Mon | Nov 29, 2021

PM orders NHT review

Published:Sunday | July 10, 2016 | 12:00 AMAndre Poyser
Prime Minister Andrew Holness (right) greets the Reverend Alston Henry (left) and David Wan, director of the National Housing Trust (NHT), on his arrival at the NHT's 40th anniversary service held yesterday at the Church of the Open Bible in St Andrew.

While acknowledging that the majority of funds diverted from the National Housing Trust (NHT) over its 40-year history have been put to good use, Prime Minister Andrew Holness is arguing that such decisions limit the ability of the organisation to fulfil its mandate.

It is for this reason that he has ordered a strategic review of the Trust.

The review is aimed at, among other things, determining the best use of NHT funds.

"It is now time, after 40 years, that a strategic review be done of the NHT ... . I have given directions to the chairman of the board, Ambassador Nigel Clarke, for him to start, in short order, a strategic review," Holness said while speaking at the Trust's 40th anniversary service.

Holness was adamant that the use of NHT funds for purposes other than those intended when the agency was created undermines the long-term sustainability of the body.

A controversial 2013 purchase of the Orange Grove-based Outameni property in Trelawny by the NHT sparked discussions about whether the Trust had been focusing on the core business of providing affordable housing for low- to moderate-income Jamaicans.

The building of the Emancipation Park and the drawdown of funds from the agency to repay the country's debt and finance transformation initiatives in the education system have also been singled out as instances where the Trust has strayed from its raison d'Ítre.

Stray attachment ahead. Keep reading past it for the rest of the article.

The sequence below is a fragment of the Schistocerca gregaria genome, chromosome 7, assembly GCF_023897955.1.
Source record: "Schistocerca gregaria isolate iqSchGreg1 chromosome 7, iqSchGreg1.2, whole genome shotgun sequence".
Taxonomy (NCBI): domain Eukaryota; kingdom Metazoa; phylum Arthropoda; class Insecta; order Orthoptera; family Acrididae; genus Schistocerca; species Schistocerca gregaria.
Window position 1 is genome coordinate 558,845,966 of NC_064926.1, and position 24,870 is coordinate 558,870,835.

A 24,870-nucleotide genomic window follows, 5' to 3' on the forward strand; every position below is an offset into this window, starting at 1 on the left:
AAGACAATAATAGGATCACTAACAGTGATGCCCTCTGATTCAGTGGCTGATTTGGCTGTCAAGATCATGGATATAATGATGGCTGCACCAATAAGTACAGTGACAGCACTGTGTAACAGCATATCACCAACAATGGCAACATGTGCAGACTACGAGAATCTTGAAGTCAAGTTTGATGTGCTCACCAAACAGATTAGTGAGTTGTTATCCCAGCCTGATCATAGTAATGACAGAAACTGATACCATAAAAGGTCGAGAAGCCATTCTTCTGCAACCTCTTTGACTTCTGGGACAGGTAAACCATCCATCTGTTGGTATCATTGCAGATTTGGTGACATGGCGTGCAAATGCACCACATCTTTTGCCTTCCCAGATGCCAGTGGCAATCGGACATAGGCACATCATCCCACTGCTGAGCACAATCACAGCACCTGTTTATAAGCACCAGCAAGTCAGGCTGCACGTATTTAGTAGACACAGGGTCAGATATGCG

In 2013, the Portia Simpson Miller-led Government amended the NHT Act to allow for $11 billion to be withdrawn from the Trust on an annual basis so that Jamaica could meet its obligations under the extended fund facility with the International Monetary Fund.

Now that he has control of the Trust, Holness has indicated that a change of policy is to be effected with regard to the use of surplus funds at the organisation.

"We want to make sure that this institution will last 100 years and beyond, but where it is now - where everybody is coming at it and all needs are directed at it - we need to sit down and think it out carefully to ensure that this institution can last," Holness said.

He further added that the strategic review would give consideration to proposals made by the Caribbean Policy Research Institute.

Earlier this year, the think tank published a report which proposed that employee contributions to the NHT be eliminated and that the organisation facilitate rentals for persons in the lower socio-economic brackets.

The proposals, which received mixed reactions from industry players, were predicated on the report's conclusion that the NHT had not been fully meeting its mandate.

In ordering a strategic review of the organisation, Holness expressed agreement with the conclusion.

"The fact that we are able to divert ... some of the NHT funds for other uses simply means that the NHT has not been utilising all its funds for what it is supposed to do," he said.